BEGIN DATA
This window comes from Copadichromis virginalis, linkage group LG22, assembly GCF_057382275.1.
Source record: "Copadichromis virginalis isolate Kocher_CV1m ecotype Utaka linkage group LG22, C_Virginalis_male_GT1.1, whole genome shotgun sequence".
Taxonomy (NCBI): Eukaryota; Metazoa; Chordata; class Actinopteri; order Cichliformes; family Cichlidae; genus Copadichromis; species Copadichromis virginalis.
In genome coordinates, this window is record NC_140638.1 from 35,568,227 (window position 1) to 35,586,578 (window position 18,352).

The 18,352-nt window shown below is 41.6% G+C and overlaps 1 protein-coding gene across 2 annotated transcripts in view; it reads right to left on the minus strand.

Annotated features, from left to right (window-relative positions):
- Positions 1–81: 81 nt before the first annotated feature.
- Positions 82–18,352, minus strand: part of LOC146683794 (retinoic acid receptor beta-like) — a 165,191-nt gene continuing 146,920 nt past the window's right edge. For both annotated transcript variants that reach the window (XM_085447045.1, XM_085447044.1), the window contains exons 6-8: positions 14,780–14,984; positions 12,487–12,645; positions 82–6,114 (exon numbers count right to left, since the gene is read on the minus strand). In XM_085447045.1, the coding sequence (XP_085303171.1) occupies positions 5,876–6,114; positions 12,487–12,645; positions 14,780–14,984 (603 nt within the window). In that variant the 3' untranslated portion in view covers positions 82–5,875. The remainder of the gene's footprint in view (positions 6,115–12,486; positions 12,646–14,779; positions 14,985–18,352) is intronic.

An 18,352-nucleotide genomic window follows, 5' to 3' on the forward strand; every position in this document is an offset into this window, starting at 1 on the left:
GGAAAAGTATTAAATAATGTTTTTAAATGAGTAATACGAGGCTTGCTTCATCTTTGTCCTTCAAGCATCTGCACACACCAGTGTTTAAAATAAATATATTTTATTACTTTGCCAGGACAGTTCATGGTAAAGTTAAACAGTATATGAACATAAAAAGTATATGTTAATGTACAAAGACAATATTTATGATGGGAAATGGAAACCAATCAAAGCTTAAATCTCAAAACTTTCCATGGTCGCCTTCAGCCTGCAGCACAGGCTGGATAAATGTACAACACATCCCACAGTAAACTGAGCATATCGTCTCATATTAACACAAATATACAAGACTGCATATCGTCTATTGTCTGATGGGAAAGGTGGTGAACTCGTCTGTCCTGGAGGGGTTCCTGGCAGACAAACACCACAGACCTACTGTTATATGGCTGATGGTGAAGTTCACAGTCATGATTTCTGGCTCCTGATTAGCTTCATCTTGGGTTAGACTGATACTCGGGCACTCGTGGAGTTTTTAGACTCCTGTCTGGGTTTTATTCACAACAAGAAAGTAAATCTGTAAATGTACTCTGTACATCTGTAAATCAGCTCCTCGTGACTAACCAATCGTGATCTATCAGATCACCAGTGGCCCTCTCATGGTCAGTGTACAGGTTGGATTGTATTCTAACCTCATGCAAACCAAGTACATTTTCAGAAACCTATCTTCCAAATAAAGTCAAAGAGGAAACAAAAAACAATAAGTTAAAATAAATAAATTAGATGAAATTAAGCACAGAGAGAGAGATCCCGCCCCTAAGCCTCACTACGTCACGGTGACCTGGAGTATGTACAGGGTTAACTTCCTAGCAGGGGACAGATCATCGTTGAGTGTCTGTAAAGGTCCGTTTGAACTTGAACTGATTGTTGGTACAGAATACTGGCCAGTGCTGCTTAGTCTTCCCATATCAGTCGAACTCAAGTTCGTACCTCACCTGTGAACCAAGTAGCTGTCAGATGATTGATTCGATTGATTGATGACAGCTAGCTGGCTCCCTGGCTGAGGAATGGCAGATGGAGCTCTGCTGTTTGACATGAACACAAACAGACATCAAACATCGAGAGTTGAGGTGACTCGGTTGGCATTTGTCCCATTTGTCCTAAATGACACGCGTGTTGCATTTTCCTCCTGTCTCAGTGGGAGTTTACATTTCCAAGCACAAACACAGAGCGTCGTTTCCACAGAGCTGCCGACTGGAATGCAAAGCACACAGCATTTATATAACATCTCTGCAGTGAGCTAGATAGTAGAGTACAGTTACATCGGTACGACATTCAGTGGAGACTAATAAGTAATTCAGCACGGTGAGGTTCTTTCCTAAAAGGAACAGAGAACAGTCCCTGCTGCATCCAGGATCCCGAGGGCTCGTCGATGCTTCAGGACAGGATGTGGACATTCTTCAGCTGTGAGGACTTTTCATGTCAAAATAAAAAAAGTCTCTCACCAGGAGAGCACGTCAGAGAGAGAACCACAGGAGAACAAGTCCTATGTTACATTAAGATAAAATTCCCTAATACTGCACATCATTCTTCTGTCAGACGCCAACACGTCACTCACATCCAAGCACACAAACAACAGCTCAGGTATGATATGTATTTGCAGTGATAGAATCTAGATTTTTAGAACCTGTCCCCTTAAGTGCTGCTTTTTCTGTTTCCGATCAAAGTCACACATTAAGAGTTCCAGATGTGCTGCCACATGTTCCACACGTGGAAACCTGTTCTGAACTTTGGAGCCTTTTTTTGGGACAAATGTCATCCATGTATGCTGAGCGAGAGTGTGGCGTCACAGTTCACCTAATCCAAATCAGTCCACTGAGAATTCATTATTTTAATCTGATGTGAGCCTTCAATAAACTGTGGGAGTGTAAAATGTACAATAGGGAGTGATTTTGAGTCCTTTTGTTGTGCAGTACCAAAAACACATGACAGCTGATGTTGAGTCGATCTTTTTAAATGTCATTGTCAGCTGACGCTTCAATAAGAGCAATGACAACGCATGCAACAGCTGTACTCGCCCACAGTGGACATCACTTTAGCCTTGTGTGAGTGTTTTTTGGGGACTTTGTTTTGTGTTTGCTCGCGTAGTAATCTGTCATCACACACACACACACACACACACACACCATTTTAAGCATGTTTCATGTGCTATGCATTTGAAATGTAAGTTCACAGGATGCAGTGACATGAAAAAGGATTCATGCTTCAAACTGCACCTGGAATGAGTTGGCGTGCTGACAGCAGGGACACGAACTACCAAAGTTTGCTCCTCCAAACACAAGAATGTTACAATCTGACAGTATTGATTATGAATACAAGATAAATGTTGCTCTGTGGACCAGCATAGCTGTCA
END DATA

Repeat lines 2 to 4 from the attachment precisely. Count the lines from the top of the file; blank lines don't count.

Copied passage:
Source record: "Copadichromis virginalis isolate Kocher_CV1m ecotype Utaka linkage group LG22, C_Virginalis_male_GT1.1, whole genome shotgun sequence".
Taxonomy (NCBI): Eukaryota; Metazoa; Chordata; class Actinopteri; order Cichliformes; family Cichlidae; genus Copadichromis; species Copadichromis virginalis.
In genome coordinates, this window is record NC_140638.1 from 35,568,227 (window position 1) to 35,586,578 (window position 18,352).